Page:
Saudi Arabia: Men and Women to be Segregated in Bank Headquarters

Saudi authorities have ordered banks to separate female and male workers at their headquarters in a new setback for women's rights in the conservative kingdom.
Banks are one of the main employers of women in Saudi Arabia. Though women are already separated from male employees in branches, they have up to now worked together in bank headquarters.
Under the new system, women employees in bank headquarters could now be obliged to work on separate floors and use different lifts, entrances and canteens from men.

"We are gutted. The flow of business will be ridiculous and we will not be able to attend important meetings, which will significantly hamper our career development," a senior Saudi woman banker said on condition of anonymity. "We graduated to work in banks because they offered unparalleled career development opportunity in the kingdom, and now this. We are making one step forward and ten steps backwards," she added.

Saudi Arabia's strict Islamic laws and customs stop unrelated men and women from mixing, banning them from driving cars and voting in municipal elections.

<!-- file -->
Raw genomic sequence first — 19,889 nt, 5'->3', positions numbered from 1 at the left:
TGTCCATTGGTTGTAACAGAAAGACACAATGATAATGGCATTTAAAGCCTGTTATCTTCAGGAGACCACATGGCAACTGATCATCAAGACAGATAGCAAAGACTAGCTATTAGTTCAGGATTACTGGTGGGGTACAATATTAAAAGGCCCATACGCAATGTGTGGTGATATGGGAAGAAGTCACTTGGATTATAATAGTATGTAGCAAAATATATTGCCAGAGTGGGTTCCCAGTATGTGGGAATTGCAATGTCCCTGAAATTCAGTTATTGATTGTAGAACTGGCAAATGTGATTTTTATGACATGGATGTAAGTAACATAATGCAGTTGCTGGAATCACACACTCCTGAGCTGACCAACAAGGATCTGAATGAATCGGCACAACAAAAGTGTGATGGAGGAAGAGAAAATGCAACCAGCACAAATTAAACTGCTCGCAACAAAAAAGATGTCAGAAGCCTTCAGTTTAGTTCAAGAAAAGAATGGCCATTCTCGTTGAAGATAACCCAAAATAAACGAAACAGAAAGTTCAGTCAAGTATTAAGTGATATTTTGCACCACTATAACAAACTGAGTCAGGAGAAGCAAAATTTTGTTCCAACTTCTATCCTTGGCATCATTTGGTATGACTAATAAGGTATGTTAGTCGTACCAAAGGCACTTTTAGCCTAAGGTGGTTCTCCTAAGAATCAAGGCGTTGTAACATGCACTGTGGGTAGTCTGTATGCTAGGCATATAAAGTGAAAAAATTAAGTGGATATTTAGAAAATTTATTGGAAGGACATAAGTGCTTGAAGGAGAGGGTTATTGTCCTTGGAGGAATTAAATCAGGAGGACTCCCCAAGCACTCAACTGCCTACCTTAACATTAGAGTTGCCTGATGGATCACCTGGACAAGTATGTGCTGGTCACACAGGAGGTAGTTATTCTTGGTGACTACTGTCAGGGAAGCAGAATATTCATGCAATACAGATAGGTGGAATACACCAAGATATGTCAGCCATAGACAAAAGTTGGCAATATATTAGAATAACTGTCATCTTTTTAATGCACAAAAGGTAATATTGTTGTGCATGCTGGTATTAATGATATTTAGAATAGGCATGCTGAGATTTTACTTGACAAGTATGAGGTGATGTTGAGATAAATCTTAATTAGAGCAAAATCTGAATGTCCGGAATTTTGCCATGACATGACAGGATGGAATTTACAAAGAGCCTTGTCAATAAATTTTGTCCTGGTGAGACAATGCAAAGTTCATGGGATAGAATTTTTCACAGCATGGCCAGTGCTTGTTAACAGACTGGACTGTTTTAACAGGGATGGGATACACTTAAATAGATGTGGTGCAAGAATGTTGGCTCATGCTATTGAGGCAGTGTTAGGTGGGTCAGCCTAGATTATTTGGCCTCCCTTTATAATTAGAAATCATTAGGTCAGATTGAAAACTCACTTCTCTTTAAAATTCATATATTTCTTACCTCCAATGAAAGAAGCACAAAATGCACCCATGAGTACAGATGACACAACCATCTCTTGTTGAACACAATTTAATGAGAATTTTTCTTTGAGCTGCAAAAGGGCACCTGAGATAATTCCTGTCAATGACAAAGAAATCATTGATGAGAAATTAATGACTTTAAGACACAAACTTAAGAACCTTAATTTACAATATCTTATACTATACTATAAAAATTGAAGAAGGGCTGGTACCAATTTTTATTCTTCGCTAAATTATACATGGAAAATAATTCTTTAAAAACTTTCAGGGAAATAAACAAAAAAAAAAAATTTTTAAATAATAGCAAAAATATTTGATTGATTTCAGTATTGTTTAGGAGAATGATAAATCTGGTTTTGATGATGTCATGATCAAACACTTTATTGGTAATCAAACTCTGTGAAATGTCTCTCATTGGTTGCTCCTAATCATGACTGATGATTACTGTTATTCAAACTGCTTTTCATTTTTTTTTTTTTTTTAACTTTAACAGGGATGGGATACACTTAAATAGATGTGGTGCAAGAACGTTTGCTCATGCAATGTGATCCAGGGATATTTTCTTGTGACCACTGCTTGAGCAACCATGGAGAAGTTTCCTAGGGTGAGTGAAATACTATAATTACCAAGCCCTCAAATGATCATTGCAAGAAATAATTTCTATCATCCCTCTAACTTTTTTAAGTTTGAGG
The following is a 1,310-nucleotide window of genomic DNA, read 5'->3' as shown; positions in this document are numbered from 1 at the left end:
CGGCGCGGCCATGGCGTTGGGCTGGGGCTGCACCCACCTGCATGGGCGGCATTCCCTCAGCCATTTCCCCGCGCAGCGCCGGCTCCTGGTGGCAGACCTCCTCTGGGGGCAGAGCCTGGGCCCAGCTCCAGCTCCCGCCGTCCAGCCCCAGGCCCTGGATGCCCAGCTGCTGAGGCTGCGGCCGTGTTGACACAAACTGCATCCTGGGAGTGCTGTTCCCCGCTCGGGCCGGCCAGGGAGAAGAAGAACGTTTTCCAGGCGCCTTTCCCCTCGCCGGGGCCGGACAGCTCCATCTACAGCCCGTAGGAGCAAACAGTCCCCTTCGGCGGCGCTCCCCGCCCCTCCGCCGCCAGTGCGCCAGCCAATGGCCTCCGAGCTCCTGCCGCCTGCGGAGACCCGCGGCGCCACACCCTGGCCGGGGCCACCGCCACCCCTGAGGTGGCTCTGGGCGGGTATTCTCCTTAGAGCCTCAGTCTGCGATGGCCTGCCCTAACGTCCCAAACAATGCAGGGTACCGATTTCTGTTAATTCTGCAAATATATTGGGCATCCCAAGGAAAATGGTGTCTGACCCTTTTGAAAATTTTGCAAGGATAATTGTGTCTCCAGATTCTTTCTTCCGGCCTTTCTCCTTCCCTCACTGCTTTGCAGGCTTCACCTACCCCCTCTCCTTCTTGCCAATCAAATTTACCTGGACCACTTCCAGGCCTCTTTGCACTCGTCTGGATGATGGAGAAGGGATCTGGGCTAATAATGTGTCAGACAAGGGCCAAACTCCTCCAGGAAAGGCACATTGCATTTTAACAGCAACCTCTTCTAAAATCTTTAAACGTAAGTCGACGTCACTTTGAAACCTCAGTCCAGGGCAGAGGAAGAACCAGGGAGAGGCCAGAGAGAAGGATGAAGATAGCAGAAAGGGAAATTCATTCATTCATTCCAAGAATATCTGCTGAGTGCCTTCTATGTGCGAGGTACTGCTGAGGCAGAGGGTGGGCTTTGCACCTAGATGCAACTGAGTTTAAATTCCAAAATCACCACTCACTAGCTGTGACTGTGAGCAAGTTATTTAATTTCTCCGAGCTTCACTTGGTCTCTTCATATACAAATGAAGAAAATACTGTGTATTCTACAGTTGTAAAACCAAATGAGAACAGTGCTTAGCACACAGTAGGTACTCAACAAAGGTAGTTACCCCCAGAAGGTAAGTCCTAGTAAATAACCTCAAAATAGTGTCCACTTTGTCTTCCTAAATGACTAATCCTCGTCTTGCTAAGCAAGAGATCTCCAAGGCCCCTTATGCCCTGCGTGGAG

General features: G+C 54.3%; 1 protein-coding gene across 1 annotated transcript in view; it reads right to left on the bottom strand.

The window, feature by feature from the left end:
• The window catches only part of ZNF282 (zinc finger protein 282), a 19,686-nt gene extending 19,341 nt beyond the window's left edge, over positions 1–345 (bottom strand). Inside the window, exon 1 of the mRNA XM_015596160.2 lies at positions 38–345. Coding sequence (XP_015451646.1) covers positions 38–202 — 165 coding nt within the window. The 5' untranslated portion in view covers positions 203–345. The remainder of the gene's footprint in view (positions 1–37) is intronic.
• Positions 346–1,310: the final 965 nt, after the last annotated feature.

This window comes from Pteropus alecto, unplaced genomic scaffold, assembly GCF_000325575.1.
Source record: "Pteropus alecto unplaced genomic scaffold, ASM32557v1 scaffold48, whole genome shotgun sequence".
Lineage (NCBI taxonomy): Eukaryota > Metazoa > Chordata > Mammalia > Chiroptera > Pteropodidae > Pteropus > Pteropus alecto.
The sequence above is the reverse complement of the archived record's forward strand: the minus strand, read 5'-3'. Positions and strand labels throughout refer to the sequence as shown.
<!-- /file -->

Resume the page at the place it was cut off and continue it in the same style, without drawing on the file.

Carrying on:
Some senior Saudi officials have expressed support for women joining the labour force in a country where expatriates hold nearly 90 per cent of jobs in the private sector. But the powerful religious establishment has strongly resisted any changes, Western diplomats say.

There are up to 3,000 Saudi women among an estimated 60,000 employees in Saudi banks.

Managers from three Saudi banks said the Saudi Arabian Monetary Agency (SAMA) – the country's central bank-and Labour Ministry officials held a meeting earlier this month with bank managers to inform them of the new system. "They want to end the mixing of genders at banks' headquarters. They have initially given us one month to comply but later extended the deadline to the end of the summer holidays," said one of the managers on condition of anonymity.

25 June 2007